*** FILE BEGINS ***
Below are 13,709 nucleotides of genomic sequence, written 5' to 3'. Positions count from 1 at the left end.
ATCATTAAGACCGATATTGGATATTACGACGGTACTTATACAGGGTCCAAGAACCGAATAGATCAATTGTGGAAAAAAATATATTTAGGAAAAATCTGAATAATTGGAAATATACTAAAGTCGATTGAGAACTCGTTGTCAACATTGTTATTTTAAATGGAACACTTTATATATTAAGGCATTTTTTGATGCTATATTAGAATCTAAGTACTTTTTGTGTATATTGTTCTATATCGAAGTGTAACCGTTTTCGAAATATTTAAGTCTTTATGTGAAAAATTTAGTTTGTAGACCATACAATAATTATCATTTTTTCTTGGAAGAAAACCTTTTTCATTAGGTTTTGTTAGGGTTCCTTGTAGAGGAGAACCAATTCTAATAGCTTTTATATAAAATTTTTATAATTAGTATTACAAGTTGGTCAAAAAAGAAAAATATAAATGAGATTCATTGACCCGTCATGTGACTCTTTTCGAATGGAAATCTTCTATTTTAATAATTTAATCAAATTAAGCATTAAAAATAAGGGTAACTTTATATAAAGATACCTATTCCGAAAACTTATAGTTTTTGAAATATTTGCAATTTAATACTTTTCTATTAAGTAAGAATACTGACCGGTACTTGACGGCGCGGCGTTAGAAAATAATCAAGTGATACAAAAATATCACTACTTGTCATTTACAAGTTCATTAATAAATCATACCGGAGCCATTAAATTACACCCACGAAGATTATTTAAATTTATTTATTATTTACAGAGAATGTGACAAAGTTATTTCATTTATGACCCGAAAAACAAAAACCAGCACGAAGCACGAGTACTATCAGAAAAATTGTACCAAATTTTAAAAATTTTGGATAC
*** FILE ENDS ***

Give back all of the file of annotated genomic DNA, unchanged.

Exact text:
Below are 13,709 nucleotides of genomic sequence, written 5' to 3'. Positions count from 1 at the left end.
ATCATTAAGACCGATATTGGATATTACGACGGTACTTATACAGGGTCCAAGAACCGAATAGATCAATTGTGGAAAAAAATATATTTAGGAAAAATCTGAATAATTGGAAATATACTAAAGTCGATTGAGAACTCGTTGTCAACATTGTTATTTTAAATGGAACACTTTATATATTAAGGCATTTTTTGATGCTATATTAGAATCTAAGTACTTTTTGTGTATATTGTTCTATATCGAAGTGTAACCGTTTTCGAAATATTTAAGTCTTTATGTGAAAAATTTAGTTTGTAGACCATACAATAATTATCATTTTTTCTTGGAAGAAAACCTTTTTCATTAGGTTTTGTTAGGGTTCCTTGTAGAGGAGAACCAATTCTAATAGCTTTTATATAAAATTTTTATAATTAGTATTACAAGTTGGTCAAAAAAGAAAAATATAAATGAGATTCATTGACCCGTCATGTGACTCTTTTCGAATGGAAATCTTCTATTTTAATAATTTAATCAAATTAAGCATTAAAAATAAGGGTAACTTTATATAAAGATACCTATTCCGAAAACTTATAGTTTTTGAAATATTTGCAATTTAATACTTTTCTATTAAGTAAGAATACTGACCGGTACTTGACGGCGCGGCGTTAGAAAATAATCAAGTGATACAAAAATATCACTACTTGTCATTTACAAGTTCATTAATAAATCATACCGGAGCCATTAAATTACACCCACGAAGATTATTTAAATTTATTTATTATTTACAGAGAATGTGACAAAGTTATTTCATTTATGACCCGAAAAACAAAAACCAGCACGAAGCACGAGTACTATCAGAAAAATTGTACCAAATTTTAAAAATTTTGGATAC